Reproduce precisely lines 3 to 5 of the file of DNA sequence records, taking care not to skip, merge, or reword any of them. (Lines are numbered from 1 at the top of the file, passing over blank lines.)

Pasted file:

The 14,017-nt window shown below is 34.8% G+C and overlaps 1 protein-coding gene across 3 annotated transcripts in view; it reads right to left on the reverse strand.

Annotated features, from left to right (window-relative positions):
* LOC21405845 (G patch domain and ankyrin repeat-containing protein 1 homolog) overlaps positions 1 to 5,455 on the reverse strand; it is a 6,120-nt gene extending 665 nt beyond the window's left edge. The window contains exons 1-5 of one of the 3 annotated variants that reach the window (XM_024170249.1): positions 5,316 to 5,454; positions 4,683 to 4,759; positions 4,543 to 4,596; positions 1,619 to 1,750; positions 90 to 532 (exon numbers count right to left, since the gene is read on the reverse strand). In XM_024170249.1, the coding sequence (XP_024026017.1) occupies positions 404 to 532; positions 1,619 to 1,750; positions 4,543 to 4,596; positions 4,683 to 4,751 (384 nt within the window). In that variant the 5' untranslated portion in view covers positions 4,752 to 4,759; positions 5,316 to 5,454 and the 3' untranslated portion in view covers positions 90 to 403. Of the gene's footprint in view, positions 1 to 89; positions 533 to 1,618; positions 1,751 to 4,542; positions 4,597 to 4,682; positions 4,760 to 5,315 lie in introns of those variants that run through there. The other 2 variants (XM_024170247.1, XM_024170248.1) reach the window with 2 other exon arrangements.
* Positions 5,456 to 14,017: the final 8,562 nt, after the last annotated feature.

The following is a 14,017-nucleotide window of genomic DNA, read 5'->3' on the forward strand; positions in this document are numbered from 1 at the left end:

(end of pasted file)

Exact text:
* LOC21405845 (G patch domain and ankyrin repeat-containing protein 1 homolog) overlaps positions 1 to 5,455 on the reverse strand; it is a 6,120-nt gene extending 665 nt beyond the window's left edge. The window contains exons 1-5 of one of the 3 annotated variants that reach the window (XM_024170249.1): positions 5,316 to 5,454; positions 4,683 to 4,759; positions 4,543 to 4,596; positions 1,619 to 1,750; positions 90 to 532 (exon numbers count right to left, since the gene is read on the reverse strand). In XM_024170249.1, the coding sequence (XP_024026017.1) occupies positions 404 to 532; positions 1,619 to 1,750; positions 4,543 to 4,596; positions 4,683 to 4,751 (384 nt within the window). In that variant the 5' untranslated portion in view covers positions 4,752 to 4,759; positions 5,316 to 5,454 and the 3' untranslated portion in view covers positions 90 to 403. Of the gene's footprint in view, positions 1 to 89; positions 533 to 1,618; positions 1,751 to 4,542; positions 4,597 to 4,682; positions 4,760 to 5,315 lie in introns of those variants that run through there. The other 2 variants (XM_024170247.1, XM_024170248.1) reach the window with 2 other exon arrangements.
* Positions 5,456 to 14,017: the final 8,562 nt, after the last annotated feature.

The following is a 14,017-nucleotide window of genomic DNA, read 5'->3' on the forward strand; positions in this document are numbered from 1 at the left end: